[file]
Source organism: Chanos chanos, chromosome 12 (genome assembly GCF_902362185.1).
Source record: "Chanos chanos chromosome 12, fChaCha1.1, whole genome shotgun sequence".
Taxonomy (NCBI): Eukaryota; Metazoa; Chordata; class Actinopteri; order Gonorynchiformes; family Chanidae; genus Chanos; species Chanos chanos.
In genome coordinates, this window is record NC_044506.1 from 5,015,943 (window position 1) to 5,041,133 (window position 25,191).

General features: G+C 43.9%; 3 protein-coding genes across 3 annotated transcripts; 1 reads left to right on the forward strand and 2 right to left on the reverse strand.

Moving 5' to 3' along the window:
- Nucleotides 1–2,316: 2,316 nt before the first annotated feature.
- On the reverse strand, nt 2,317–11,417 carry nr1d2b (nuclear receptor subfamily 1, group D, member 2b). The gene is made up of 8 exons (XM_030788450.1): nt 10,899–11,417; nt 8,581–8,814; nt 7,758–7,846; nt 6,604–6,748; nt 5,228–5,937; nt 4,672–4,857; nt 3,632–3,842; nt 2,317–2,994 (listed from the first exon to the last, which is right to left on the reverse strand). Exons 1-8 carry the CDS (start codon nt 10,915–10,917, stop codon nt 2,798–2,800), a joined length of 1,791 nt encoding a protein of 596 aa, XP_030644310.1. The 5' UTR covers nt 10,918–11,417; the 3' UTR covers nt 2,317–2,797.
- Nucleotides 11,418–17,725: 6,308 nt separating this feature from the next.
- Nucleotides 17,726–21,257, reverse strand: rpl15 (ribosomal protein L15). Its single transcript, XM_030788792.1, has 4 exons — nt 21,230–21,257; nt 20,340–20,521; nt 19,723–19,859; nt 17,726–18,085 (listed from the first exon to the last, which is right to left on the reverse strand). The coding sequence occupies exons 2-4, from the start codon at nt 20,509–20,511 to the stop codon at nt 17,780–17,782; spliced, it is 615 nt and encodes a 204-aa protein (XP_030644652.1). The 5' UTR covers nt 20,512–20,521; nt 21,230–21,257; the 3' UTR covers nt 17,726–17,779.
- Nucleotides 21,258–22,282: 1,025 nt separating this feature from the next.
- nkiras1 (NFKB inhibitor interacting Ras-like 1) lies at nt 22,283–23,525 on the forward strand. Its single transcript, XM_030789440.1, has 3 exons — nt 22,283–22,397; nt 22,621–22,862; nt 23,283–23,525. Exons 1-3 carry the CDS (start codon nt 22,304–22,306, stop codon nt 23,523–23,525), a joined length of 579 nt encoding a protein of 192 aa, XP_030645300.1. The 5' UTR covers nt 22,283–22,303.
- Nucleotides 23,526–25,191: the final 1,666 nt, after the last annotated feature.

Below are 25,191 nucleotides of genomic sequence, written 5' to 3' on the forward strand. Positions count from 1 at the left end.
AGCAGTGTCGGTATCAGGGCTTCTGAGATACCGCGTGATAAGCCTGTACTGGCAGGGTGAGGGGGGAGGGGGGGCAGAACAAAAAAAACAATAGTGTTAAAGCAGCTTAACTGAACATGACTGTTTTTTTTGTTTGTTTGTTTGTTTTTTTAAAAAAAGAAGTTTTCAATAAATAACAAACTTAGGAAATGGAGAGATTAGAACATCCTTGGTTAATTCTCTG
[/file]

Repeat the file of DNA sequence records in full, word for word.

Source organism: Chanos chanos, chromosome 12 (genome assembly GCF_902362185.1).
Source record: "Chanos chanos chromosome 12, fChaCha1.1, whole genome shotgun sequence".
Taxonomy (NCBI): Eukaryota; Metazoa; Chordata; class Actinopteri; order Gonorynchiformes; family Chanidae; genus Chanos; species Chanos chanos.
In genome coordinates, this window is record NC_044506.1 from 5,015,943 (window position 1) to 5,041,133 (window position 25,191).

General features: G+C 43.9%; 3 protein-coding genes across 3 annotated transcripts; 1 reads left to right on the forward strand and 2 right to left on the reverse strand.

Moving 5' to 3' along the window:
- Nucleotides 1–2,316: 2,316 nt before the first annotated feature.
- On the reverse strand, nt 2,317–11,417 carry nr1d2b (nuclear receptor subfamily 1, group D, member 2b). The gene is made up of 8 exons (XM_030788450.1): nt 10,899–11,417; nt 8,581–8,814; nt 7,758–7,846; nt 6,604–6,748; nt 5,228–5,937; nt 4,672–4,857; nt 3,632–3,842; nt 2,317–2,994 (listed from the first exon to the last, which is right to left on the reverse strand). Exons 1-8 carry the CDS (start codon nt 10,915–10,917, stop codon nt 2,798–2,800), a joined length of 1,791 nt encoding a protein of 596 aa, XP_030644310.1. The 5' UTR covers nt 10,918–11,417; the 3' UTR covers nt 2,317–2,797.
- Nucleotides 11,418–17,725: 6,308 nt separating this feature from the next.
- Nucleotides 17,726–21,257, reverse strand: rpl15 (ribosomal protein L15). Its single transcript, XM_030788792.1, has 4 exons — nt 21,230–21,257; nt 20,340–20,521; nt 19,723–19,859; nt 17,726–18,085 (listed from the first exon to the last, which is right to left on the reverse strand). The coding sequence occupies exons 2-4, from the start codon at nt 20,509–20,511 to the stop codon at nt 17,780–17,782; spliced, it is 615 nt and encodes a 204-aa protein (XP_030644652.1). The 5' UTR covers nt 20,512–20,521; nt 21,230–21,257; the 3' UTR covers nt 17,726–17,779.
- Nucleotides 21,258–22,282: 1,025 nt separating this feature from the next.
- nkiras1 (NFKB inhibitor interacting Ras-like 1) lies at nt 22,283–23,525 on the forward strand. Its single transcript, XM_030789440.1, has 3 exons — nt 22,283–22,397; nt 22,621–22,862; nt 23,283–23,525. Exons 1-3 carry the CDS (start codon nt 22,304–22,306, stop codon nt 23,523–23,525), a joined length of 579 nt encoding a protein of 192 aa, XP_030645300.1. The 5' UTR covers nt 22,283–22,303.
- Nucleotides 23,526–25,191: the final 1,666 nt, after the last annotated feature.

Below are 25,191 nucleotides of genomic sequence, written 5' to 3' on the forward strand. Positions count from 1 at the left end.
AGCAGTGTCGGTATCAGGGCTTCTGAGATACCGCGTGATAAGCCTGTACTGGCAGGGTGAGGGGGGAGGGGGGGCAGAACAAAAAAAACAATAGTGTTAAAGCAGCTTAACTGAACATGACTGTTTTTTTTGTTTGTTTGTTTGTTTTTTTAAAAAAAGAAGTTTTCAATAAATAACAAACTTAGGAAATGGAGAGATTAGAACATCCTTGGTTAATTCTCTG